Over the past decade there has been a sweeping cultural shift related to the traditionally accepted assumptions concerning divorce and separation, which has led to transformational changes to our system of family law.
The underlying policies propelling this trend have been implemented by the introduction of both new legislation, as well as court rules, with the stated purpose of promoting a cooperative approach to the resolution of conflict within families using alternative methods of dispute resolution, rather than high conflict litigation.
This new initiative evolved coincidently at the same that our courts experienced a critical depletion of staff and resources, in the face of an ominous growing caseload involving family issues.
The confluence of these developments gave rise to the natural and logical promotion of mediation, as the optimal method of conflict resolution in family related cases.
The fundamental principle of mediation in domestic relations disputes is the recognition that the parties themselves should be allowed to unravel and bring their relationship to an end on their terms, and that parents should continue to be empowered to make the best, long lasting decisions concerning their children's upbringing, following separation.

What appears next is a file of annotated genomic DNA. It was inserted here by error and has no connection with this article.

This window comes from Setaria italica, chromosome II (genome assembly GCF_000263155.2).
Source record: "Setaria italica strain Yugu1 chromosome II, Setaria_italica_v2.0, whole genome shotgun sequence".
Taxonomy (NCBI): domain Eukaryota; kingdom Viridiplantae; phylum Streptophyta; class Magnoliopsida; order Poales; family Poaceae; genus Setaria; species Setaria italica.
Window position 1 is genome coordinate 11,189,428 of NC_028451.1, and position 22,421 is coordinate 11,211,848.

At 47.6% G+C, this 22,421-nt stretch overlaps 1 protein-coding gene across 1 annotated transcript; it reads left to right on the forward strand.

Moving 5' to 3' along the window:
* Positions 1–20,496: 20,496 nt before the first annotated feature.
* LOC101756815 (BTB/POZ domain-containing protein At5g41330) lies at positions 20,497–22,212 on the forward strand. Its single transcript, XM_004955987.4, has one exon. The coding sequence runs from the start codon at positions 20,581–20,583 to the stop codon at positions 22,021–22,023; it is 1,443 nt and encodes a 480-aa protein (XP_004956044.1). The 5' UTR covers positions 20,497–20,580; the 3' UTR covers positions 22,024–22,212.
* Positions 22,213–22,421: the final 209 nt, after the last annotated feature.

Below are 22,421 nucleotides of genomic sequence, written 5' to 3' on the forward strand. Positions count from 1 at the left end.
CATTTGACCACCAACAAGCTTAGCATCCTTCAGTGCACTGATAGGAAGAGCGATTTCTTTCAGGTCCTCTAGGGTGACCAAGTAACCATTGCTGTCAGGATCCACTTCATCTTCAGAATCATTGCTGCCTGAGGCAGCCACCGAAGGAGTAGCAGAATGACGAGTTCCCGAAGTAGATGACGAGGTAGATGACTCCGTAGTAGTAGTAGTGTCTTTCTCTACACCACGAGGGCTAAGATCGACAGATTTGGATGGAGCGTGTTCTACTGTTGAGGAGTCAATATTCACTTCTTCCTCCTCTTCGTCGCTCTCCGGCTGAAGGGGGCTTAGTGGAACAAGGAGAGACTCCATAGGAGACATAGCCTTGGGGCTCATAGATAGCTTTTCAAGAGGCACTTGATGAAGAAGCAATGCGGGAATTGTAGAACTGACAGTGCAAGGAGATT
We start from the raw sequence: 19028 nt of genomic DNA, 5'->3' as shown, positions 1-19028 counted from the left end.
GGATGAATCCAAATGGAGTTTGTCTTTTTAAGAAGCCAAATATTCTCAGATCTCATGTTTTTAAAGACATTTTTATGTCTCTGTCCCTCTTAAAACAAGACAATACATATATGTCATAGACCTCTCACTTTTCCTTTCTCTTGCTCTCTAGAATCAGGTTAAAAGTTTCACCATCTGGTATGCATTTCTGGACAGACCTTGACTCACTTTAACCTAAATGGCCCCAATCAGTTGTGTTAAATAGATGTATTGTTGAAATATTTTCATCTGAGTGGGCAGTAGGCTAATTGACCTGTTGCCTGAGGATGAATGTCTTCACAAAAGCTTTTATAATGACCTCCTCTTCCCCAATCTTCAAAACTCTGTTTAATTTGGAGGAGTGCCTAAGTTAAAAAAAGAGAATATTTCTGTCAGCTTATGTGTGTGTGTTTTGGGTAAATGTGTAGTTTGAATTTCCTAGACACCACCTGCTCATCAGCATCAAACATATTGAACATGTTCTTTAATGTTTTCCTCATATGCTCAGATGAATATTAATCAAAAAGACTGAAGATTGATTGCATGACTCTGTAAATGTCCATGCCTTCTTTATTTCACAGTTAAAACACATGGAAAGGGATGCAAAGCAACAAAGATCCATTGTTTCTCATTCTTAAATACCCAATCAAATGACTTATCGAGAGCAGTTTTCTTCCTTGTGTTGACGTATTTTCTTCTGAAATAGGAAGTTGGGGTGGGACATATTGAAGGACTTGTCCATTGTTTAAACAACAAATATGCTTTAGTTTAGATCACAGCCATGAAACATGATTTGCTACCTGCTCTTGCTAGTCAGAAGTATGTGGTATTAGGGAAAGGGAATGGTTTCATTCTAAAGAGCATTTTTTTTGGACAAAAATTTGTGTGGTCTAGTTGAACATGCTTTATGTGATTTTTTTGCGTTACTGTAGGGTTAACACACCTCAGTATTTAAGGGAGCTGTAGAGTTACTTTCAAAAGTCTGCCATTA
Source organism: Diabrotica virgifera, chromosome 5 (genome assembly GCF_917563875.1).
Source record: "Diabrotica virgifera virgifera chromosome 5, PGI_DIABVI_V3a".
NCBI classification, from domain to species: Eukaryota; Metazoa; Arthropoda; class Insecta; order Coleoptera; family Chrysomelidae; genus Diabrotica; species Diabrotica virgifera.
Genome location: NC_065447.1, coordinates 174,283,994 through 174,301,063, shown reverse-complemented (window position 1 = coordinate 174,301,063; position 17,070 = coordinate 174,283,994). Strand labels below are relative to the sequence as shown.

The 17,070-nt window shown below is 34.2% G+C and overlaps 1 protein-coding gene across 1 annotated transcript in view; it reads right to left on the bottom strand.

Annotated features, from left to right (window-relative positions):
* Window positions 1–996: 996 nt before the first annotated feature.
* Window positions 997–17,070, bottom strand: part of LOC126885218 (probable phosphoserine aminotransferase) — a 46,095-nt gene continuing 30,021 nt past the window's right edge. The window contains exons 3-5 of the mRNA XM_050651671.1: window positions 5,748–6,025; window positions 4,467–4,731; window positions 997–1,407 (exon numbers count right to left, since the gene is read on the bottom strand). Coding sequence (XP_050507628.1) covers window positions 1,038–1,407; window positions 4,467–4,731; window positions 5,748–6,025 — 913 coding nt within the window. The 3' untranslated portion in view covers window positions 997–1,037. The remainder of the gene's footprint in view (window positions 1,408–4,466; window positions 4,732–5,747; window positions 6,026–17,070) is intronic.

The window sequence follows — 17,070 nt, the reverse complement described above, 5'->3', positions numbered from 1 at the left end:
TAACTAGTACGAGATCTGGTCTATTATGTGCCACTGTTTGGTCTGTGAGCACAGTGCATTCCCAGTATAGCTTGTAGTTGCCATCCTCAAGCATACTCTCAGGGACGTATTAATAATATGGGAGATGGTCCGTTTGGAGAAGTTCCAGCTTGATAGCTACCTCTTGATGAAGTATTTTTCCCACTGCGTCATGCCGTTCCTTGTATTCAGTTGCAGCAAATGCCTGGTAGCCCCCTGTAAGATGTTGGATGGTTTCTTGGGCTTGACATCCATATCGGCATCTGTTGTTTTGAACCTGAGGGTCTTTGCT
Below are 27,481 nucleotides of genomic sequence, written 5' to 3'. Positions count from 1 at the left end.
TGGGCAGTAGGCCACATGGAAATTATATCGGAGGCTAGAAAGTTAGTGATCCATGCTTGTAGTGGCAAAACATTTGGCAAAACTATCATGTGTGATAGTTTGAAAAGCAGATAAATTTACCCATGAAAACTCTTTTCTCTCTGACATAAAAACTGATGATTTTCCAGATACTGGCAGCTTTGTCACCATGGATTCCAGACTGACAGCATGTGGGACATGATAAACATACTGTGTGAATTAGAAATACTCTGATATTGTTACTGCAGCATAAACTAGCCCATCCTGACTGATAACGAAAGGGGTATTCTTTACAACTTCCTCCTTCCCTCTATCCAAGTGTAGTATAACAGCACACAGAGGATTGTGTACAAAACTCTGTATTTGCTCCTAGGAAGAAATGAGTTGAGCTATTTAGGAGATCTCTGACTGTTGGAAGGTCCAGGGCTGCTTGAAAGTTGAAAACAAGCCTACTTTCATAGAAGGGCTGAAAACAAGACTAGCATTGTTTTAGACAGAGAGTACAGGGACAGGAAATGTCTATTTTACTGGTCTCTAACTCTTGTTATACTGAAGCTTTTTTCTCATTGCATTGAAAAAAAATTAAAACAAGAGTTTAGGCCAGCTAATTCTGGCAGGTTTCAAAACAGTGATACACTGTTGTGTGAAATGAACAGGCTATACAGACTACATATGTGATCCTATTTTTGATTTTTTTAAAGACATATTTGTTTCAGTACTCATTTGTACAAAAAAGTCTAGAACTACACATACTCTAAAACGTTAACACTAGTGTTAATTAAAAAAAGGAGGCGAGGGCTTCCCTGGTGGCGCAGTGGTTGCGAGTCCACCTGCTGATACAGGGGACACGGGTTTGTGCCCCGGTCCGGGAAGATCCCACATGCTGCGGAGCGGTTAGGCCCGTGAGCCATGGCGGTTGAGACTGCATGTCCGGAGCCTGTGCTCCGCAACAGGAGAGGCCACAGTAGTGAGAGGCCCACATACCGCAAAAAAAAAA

This concept, now promoted and referred to as "Self Determination,” is the guiding light in the mediation of disputes involving Family matters.
The mediation process, when conducted properly, is particularly well suited to attain these goals.
To broaden our understanding of the importance of "Self Determination and Empowerment" in Family Mediation, in my next post I will focus on the Children of Divorcing and Separating couples, and the use of the phrase "Best Interests of the Child."
Francis F. Lane JD, CFM